I was lucky enough to be chosen to coordinate Mid-America Region’s Spring Regional Convention this year. I’d served as an Administrative Assistant for previous conventions, typically overseeing registration and promotional committees, but I’d always wanted to coordinate a convention for my region. Before I applied, I talked to a few of my friends who had held this position before and they all pretty much said the same thing, it was a ton of fun, but there are a million little things you would never think of doing until you were coordinating. Honestly, I didn’t really believe them. That was, until I began coordinating a convention of my own.
There are a few obvious things you need to take care of when planning a convention. You need to have excellent programming for every day of convention. If you’re going to write a program, you need a detailed outline that will provide a solid structure to ensure that your steering team and participants are set up for success. Of course, you’ll need materials, you may need to print out scripts or get some art supplies for an interactive activity. But there are even more intricate pieces. Do you need a microphone? If so, what kind of microphone do you need? Is a guest speaker coming, and have they seen the outline? What size room will you need? Every tiny aspect of a program must be thought out for the day to be as smooth as possible, but to a member simply attending, it might not seem as complex as it truly is.
Every member from every chapter in every city needs to get to convention somehow. Most of the time, they arrive by bus. It may seem easy to just call up a company, ask for a bus to show up and then they will. I assure you, that is not the case. There are way more factors than I would ever consider when planning out transportation. Everyone needs a seat on the bus, but if you are brining shirts, materials, food, etc., then that needs a “seat” on the bus, as well. The bus company needs to know how many buses, how many people, when to show up, where to show up and where they are going. Every detail matters.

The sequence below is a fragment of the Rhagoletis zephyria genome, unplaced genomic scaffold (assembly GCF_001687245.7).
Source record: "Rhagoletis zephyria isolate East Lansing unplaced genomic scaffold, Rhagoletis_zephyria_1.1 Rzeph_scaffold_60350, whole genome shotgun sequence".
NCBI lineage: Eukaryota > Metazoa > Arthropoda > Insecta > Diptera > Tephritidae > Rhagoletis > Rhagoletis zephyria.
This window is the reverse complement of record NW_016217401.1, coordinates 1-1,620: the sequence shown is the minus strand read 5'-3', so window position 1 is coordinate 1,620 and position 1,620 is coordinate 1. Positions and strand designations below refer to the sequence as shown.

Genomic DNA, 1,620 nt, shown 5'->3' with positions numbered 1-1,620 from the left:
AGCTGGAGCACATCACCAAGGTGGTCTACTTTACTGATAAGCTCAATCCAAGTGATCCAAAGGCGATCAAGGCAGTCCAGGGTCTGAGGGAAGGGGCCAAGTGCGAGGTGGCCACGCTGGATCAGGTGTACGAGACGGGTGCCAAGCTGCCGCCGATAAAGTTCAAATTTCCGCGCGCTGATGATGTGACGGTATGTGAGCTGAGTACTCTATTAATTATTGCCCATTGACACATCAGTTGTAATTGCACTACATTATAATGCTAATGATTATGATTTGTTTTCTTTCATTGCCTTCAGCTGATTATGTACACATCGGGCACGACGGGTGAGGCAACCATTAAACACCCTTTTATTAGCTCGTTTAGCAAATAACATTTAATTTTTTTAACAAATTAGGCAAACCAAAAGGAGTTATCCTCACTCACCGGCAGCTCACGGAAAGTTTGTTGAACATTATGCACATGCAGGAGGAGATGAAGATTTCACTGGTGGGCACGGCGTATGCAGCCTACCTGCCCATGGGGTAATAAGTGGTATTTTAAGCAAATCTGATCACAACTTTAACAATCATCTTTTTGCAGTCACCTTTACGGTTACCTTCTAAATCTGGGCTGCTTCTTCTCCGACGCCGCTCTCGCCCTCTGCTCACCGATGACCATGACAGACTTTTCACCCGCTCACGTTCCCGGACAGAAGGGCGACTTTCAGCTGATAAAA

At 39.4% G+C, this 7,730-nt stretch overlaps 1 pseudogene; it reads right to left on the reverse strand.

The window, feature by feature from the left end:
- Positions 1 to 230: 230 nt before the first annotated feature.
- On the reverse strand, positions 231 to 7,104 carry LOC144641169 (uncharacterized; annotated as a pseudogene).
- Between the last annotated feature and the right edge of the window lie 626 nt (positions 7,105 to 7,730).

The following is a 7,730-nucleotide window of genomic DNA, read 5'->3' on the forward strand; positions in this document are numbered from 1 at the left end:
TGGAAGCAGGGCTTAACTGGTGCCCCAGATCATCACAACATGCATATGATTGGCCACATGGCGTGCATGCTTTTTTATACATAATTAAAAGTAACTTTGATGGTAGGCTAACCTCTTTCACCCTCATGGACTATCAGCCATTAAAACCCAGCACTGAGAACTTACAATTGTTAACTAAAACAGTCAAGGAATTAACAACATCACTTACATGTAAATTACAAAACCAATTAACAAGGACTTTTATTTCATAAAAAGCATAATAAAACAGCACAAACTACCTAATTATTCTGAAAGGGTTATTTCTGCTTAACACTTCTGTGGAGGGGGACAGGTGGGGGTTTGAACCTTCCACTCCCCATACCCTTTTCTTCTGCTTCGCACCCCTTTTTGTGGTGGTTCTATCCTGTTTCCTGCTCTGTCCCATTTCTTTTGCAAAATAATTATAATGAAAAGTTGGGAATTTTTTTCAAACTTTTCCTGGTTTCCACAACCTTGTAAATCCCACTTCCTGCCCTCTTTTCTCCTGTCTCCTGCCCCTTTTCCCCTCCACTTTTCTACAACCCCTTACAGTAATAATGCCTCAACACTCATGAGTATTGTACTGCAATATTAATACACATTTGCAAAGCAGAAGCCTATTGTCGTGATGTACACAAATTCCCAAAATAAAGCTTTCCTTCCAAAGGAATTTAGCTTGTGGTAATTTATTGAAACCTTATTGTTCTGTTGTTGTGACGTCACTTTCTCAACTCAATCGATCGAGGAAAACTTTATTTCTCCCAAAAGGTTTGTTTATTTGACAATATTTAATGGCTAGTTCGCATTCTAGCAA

If chapters are selling items at Shuk, they need to report what they are selling and how much they are selling it for. Hotel accommodations need to be made. Everyone must have a meal, and if there are allergies or restrictions, those must be taken into consideration. Everyone needs to be placed into a room, preferably on the same few floors and security may need to be hired.
Countless hours have been dedicated to this convention and it’s still two weeks away. My friends were right -- there have been so many minuscule things to think about. But from every late-night Zoom call to last-minute program edits, I’ve loved every single minute of it.
Ethan Fine is an Aleph from Mid-America Region: St. Louis Council in Esperanto AZA #2486. He is incredibly excited to share his love for both BBYO and journalism.
All views expressed on content written for The Shofar represent the opinions and thoughts of the individual authors. The author biography represents the author at the time in which they were in BBYO.
Imagine standing at the holiest wall in the holiest city of the holy country. It’s the holiest day of the week. You are surrounded by Jews of all backgrounds and with all different familial traditions as you begin your weekly Shabbat service.
If this upcoming IC is your first one, you are in for a treat.
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